Don Eron’s novel Presner the Remarkable is a literary dramedy exploring a man’s latent journey to forge an authentic identity.
The eponymous Presner is the misfit in his middle-aged group of law school friends. While the others have carved out relationships and legal careers, Presner is an aspiring playwright working at a newsstand while nurturing a platonic (maybe more?) friendship with a struggling actress.
The core group consists of: Roxie, a tough, bawdy, county judge; Marx, the telegenic ambulance chaser who once stole Presner’s would-be paramour (an act Presner never forgave); and Fitzhugh, a charismatic scammer who earned Presner’s unerring loyalty when he supported him through the final stages of his sister’s cancer battle.
With the gang reuniting for Marx’s looming wedding, old wounds resurface and new ones are uncovered. When Roxie tells Presner that Fitzhugh has defrauded the others for hundreds of thousands of dollars, it becomes Presner’s mission to make it right, even if that means confronting his best friend and, in the process, all the fears and trauma that have been holding him back.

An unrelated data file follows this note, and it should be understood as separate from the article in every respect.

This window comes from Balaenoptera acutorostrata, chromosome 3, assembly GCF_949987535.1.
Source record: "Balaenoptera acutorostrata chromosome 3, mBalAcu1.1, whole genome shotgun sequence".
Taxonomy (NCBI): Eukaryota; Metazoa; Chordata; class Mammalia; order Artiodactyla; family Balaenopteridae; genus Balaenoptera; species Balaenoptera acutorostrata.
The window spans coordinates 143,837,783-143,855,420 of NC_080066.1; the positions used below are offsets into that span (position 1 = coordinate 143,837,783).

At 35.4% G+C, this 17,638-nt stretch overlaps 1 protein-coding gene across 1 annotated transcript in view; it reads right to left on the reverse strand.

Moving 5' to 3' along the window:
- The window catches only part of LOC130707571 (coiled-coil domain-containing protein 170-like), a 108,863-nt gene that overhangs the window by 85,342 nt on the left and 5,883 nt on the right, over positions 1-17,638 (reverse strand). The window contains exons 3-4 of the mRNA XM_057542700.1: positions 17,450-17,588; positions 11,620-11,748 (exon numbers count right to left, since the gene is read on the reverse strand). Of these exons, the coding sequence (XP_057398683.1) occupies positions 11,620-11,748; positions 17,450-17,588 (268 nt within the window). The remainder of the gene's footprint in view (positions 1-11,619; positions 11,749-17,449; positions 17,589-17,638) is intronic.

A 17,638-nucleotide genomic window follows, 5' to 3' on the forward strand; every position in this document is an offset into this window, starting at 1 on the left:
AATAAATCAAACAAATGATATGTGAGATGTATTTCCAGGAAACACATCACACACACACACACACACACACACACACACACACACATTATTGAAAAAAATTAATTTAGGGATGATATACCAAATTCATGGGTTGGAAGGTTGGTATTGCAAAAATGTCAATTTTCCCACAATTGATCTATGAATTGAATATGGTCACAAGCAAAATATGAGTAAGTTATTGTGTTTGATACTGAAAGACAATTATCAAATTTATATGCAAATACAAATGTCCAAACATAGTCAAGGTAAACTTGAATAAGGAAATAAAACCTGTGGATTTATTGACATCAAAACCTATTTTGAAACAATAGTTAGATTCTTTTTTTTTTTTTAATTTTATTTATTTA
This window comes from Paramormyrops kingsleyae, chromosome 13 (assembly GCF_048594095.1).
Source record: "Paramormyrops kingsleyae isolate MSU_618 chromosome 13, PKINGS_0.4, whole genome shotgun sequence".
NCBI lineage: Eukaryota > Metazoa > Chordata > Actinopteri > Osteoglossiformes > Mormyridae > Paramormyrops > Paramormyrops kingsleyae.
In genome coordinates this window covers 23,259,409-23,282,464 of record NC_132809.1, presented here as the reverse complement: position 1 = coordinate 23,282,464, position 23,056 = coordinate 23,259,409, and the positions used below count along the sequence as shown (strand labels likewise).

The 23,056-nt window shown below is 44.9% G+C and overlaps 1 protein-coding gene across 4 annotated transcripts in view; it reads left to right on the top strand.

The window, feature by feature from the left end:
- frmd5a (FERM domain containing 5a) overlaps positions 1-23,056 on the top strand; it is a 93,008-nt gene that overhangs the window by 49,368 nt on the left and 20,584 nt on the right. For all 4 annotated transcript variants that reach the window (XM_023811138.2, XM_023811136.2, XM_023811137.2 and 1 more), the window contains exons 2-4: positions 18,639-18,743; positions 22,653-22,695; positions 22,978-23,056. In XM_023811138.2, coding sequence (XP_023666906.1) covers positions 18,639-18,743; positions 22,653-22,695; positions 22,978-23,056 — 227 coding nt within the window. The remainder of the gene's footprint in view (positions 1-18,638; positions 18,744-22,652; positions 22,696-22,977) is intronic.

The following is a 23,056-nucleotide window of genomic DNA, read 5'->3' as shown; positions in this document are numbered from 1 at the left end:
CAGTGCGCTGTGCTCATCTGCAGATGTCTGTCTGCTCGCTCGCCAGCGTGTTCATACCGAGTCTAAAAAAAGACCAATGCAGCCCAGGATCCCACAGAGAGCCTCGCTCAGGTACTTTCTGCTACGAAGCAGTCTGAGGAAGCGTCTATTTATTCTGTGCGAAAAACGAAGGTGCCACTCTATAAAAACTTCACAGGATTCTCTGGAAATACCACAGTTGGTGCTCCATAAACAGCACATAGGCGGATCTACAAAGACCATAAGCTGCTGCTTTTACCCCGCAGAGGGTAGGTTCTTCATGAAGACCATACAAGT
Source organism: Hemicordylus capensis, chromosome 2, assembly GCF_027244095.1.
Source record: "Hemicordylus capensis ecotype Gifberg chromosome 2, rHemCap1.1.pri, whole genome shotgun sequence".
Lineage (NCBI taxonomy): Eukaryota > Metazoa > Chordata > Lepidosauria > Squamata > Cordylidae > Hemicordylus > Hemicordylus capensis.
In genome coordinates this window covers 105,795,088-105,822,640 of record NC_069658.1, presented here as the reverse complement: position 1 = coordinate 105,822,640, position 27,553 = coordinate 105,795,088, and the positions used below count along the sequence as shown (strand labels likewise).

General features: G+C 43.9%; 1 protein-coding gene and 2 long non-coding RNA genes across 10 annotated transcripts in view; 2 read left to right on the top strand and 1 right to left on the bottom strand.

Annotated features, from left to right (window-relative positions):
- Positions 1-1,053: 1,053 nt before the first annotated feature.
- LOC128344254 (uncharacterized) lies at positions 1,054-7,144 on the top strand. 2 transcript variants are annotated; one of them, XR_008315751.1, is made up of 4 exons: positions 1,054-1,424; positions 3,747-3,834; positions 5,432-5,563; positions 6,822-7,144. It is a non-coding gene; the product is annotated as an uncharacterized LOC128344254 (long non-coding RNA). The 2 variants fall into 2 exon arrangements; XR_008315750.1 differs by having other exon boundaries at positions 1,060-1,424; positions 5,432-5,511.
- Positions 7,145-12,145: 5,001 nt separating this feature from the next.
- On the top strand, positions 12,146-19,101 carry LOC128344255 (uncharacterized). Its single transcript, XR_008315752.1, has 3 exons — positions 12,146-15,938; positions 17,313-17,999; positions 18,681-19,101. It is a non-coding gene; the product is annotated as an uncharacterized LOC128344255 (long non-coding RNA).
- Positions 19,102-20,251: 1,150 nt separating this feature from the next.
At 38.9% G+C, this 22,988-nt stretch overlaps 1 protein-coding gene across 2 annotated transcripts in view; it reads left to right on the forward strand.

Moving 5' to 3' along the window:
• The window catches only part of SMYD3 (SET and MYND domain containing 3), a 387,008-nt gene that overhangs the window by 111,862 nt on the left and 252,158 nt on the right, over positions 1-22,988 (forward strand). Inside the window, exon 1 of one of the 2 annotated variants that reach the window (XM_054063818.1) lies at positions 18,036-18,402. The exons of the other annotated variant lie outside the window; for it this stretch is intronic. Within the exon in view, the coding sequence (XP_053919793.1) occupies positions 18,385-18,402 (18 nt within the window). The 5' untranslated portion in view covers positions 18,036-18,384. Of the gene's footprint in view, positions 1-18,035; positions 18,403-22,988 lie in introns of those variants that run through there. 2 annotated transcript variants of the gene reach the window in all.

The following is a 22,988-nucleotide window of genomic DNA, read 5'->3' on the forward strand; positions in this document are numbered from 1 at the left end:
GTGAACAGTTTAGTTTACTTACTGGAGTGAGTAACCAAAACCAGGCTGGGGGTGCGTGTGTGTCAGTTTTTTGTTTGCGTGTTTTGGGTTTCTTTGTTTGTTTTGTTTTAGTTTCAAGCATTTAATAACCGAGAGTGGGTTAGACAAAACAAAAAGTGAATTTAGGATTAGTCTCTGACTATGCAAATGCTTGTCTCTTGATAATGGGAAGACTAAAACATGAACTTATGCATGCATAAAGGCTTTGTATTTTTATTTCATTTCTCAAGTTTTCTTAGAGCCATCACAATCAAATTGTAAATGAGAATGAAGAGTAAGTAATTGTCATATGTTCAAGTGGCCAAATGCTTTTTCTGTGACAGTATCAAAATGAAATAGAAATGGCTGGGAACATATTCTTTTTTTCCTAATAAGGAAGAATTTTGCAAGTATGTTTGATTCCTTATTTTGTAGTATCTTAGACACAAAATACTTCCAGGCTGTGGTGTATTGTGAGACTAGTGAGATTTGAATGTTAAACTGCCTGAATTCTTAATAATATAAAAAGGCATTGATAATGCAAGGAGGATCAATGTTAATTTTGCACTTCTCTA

Set around the early 2000s and spanning over 20 previous years, the story feels a bit like a mid-life follow-up to a Brat Pack coming-of-age drama. Wrapped within are sweet tales of male friendship, sibling love, dying young, and personal transformation. Eron, through Presner, elevates the novel with candor, humor, and self-awareness. From page one, the author’s writing is infused with a chummy nostalgia, and the characters and social dynamics breathe with verisimilitude. Presner’s wounds are deep and real, his neuroses relatable, and he simply feels worth rooting for.
With time-slipping in and out of the story’s past and present, Presner’s beginning feels a bit murky and confusing. But the reader’s patience is amply rewarded by Eron’s talent as the story evolves and he deftly weaves together memories with subtlety and grace.